It was an incident involving Sam Chedgzoy on 12 April 1924 which led to a quite remarkable and almost immediate change in the laws of football. Chedgzoy had been asked by Ernest ‘Bee’ Edwards, a local sports reporter, to carry out an experiment during an away game against Tottenham Hotspur. When Everton were awarded a first-half corner Chedgzoy placed the ball by the corner flag and waited for the attacking players to line up in anticipation for his cross.
The cross never came as Chedgzoy, to the amazement of his fellow players and fans, proceeded to dribble the ball inside before shooting into the net.
The referee’s first inclination was to penalise Chedgzoy’s audacity, but at half-time he was persuaded to consult his rule book which showed that he had been incorrect to disallow the goal: it was legal to score from a corner with no mention being made of the taker being restricted to one touch of the ball. The referee’s error led to the rule being swiftly amended by the Football Association.
That one incident by no means defined Chedgzoy’s name. He was an Everton player for some 15 years and won a League Championship medal in 1915. Although his career was restricted by the war Chedgzoy continued with some brilliance after most of the Championship side had either left or retired.
Born in Ellesmere Port in 1889, for a time he played as an amateur alongside Joe Mercer’s father for Burnell Ironworks, where he was spotted by Fred Geary, now working on the Goodison ground staff. He made his Everton debut in the 1910/11 season, although it took this quick, industrious outside right until the latter stages of the 1913/14 season to hold down a regular first-team place.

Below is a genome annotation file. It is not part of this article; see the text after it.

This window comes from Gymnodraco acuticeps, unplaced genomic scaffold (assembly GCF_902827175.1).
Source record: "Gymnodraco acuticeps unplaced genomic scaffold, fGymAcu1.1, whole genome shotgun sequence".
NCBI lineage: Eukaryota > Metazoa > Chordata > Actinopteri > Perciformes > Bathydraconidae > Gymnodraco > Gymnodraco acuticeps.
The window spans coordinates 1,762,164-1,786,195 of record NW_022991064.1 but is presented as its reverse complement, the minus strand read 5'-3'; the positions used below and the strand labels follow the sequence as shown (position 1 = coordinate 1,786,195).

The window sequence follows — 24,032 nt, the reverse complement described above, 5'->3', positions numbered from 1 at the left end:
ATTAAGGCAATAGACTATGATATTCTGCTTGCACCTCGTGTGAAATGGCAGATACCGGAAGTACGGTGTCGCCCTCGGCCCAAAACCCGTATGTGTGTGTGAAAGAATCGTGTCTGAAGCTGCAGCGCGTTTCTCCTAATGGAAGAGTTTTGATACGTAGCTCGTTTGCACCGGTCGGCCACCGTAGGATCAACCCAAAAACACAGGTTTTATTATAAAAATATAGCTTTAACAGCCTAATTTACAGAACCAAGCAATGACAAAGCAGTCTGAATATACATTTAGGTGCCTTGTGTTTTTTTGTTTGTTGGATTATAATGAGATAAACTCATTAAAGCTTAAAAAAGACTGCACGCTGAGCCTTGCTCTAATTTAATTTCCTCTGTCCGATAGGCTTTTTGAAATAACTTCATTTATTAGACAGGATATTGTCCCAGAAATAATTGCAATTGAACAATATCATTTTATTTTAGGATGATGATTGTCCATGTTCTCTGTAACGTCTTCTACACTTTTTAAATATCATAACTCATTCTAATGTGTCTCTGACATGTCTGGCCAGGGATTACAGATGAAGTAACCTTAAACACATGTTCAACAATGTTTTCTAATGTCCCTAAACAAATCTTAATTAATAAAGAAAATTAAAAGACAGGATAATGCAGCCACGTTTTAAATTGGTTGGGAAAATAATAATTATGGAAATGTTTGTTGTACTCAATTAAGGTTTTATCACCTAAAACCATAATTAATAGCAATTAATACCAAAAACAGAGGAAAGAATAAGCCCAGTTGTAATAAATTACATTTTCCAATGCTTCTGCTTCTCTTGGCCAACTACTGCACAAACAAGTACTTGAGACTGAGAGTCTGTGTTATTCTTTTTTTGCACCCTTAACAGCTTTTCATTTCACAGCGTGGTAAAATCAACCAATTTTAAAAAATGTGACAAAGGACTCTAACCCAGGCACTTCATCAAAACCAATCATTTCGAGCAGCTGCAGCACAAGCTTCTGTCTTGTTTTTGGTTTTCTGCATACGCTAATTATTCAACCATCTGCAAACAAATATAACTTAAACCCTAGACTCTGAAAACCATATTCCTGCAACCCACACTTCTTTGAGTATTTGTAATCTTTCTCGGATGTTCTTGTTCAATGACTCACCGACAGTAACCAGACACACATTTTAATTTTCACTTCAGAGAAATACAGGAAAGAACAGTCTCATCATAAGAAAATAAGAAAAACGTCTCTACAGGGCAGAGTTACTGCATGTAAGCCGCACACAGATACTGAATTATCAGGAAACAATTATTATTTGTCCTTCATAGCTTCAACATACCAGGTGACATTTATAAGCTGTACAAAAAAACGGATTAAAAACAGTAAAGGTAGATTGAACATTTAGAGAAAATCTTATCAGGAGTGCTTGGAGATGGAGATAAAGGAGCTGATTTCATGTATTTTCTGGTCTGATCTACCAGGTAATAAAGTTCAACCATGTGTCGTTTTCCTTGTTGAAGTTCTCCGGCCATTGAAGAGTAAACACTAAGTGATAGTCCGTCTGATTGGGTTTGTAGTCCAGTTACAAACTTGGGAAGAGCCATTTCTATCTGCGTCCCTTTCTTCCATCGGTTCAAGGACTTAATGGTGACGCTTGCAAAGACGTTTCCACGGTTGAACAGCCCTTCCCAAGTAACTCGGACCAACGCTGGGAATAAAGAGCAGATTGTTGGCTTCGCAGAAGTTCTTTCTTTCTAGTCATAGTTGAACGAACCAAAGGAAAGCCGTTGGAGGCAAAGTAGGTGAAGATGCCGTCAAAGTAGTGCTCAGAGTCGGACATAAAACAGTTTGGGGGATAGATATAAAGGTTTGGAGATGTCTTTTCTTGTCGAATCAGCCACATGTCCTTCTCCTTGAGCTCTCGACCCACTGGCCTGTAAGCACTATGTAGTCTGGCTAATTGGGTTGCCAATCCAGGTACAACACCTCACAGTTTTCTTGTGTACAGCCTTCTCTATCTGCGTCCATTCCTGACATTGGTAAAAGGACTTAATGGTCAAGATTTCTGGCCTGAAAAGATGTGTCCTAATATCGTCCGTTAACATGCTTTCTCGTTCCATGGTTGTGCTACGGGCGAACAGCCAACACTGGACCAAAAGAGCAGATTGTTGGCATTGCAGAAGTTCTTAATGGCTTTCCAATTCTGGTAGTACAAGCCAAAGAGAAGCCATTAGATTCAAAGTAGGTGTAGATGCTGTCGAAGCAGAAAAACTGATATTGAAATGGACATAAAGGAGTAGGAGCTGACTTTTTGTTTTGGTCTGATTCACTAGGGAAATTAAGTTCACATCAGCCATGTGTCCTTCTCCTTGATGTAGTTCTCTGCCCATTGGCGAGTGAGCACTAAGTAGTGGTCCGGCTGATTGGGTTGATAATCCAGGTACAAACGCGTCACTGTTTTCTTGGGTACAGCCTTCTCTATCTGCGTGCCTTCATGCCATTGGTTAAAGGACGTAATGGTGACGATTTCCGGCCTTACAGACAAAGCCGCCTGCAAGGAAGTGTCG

Many of Everton’s 1914/15 Championship winning side faded after the war, but Chedgzoy only seemed to improve with age. During the famous rule-changing encounter with Spurs, his friend ‘Bee’ reported: ‘Chedgzoy has never played better than on this occasion ... [scoring] a delightful oblique shot which struck the underside of the cross-bar and into the net ... He was here, there and everywhere, showing a command of the ball and accuracy of touch which was at times amazing.’
IN HIS later years at Goodison, Chedgzoy, now aged in his mid-thirties, nurtured a young Dixie Dean – the striker described his fellow Wirraler as ‘a great old china’ – also supplying many of the crosses for his early Everton goals.
FINALLY, in 1926, Chedgzoy left Everton, immigrating to North America, where he had spent the summer of 1924 coaching the Grenadier Guards team. He joined the New Bedford Whalers of the American Soccer League, making 164 appearances over four seasons. Chedgzoy then returned to Canada, where he had previously coached, joining Montreal Carsteel as player- coach. Here, he became something of a Canadian sports hero: Carsteel were one of the country’s best teams, and Chedgzoy continued playing for them well into his forties. Aged 50 he appeared in the 1939 National Soccer League Final, which Carsteel lost to Toronto British
Consuls, and the Canadian National Challenge Cup, in which Carsteel were defeated by the Vancouver Radials. Chedgzoy made eight appearances for England between 1920 and 1924, his last cap against Northern Ireland fittingly won at Goodison Park. His son Sid also joined Everton but never made the first team. Although Chedgzoy visited England regularly in his retirement, Canada became his adopted home and he remained there until his death in 1967.
In 1999 Chedgzoy was named one of Everton’s ‘Millennium Giants’ and more recently has been inducted into the Canadian Soccer Hall of Fame.